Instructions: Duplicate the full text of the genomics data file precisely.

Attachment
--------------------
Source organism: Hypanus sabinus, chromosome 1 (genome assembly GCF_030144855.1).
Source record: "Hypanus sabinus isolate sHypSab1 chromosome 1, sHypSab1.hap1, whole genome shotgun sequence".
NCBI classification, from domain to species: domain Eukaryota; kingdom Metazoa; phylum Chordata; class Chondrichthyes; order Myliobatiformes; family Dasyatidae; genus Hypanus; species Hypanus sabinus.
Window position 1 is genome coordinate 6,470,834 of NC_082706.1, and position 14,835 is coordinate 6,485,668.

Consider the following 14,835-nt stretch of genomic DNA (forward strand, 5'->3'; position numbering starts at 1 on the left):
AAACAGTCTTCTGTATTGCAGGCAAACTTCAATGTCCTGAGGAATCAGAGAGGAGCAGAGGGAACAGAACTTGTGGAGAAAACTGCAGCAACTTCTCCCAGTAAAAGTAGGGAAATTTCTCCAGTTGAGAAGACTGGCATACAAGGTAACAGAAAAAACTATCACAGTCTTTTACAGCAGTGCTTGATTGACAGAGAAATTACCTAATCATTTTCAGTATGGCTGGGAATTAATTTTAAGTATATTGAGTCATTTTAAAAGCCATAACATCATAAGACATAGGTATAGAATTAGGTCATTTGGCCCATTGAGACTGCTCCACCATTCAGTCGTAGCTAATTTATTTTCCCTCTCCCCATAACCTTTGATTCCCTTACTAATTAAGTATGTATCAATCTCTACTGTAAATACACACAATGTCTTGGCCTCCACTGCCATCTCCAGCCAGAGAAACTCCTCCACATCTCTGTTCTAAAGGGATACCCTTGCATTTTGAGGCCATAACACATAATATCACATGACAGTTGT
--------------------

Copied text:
Source organism: Hypanus sabinus, chromosome 1 (genome assembly GCF_030144855.1).
Source record: "Hypanus sabinus isolate sHypSab1 chromosome 1, sHypSab1.hap1, whole genome shotgun sequence".
NCBI classification, from domain to species: domain Eukaryota; kingdom Metazoa; phylum Chordata; class Chondrichthyes; order Myliobatiformes; family Dasyatidae; genus Hypanus; species Hypanus sabinus.
Window position 1 is genome coordinate 6,470,834 of NC_082706.1, and position 14,835 is coordinate 6,485,668.

Consider the following 14,835-nt stretch of genomic DNA (forward strand, 5'->3'; position numbering starts at 1 on the left):
AAACAGTCTTCTGTATTGCAGGCAAACTTCAATGTCCTGAGGAATCAGAGAGGAGCAGAGGGAACAGAACTTGTGGAGAAAACTGCAGCAACTTCTCCCAGTAAAAGTAGGGAAATTTCTCCAGTTGAGAAGACTGGCATACAAGGTAACAGAAAAAACTATCACAGTCTTTTACAGCAGTGCTTGATTGACAGAGAAATTACCTAATCATTTTCAGTATGGCTGGGAATTAATTTTAAGTATATTGAGTCATTTTAAAAGCCATAACATCATAAGACATAGGTATAGAATTAGGTCATTTGGCCCATTGAGACTGCTCCACCATTCAGTCGTAGCTAATTTATTTTCCCTCTCCCCATAACCTTTGATTCCCTTACTAATTAAGTATGTATCAATCTCTACTGTAAATACACACAATGTCTTGGCCTCCACTGCCATCTCCAGCCAGAGAAACTCCTCCACATCTCTGTTCTAAAGGGATACCCTTGCATTTTGAGGCCATAACACATAATATCACATGACAGTTGT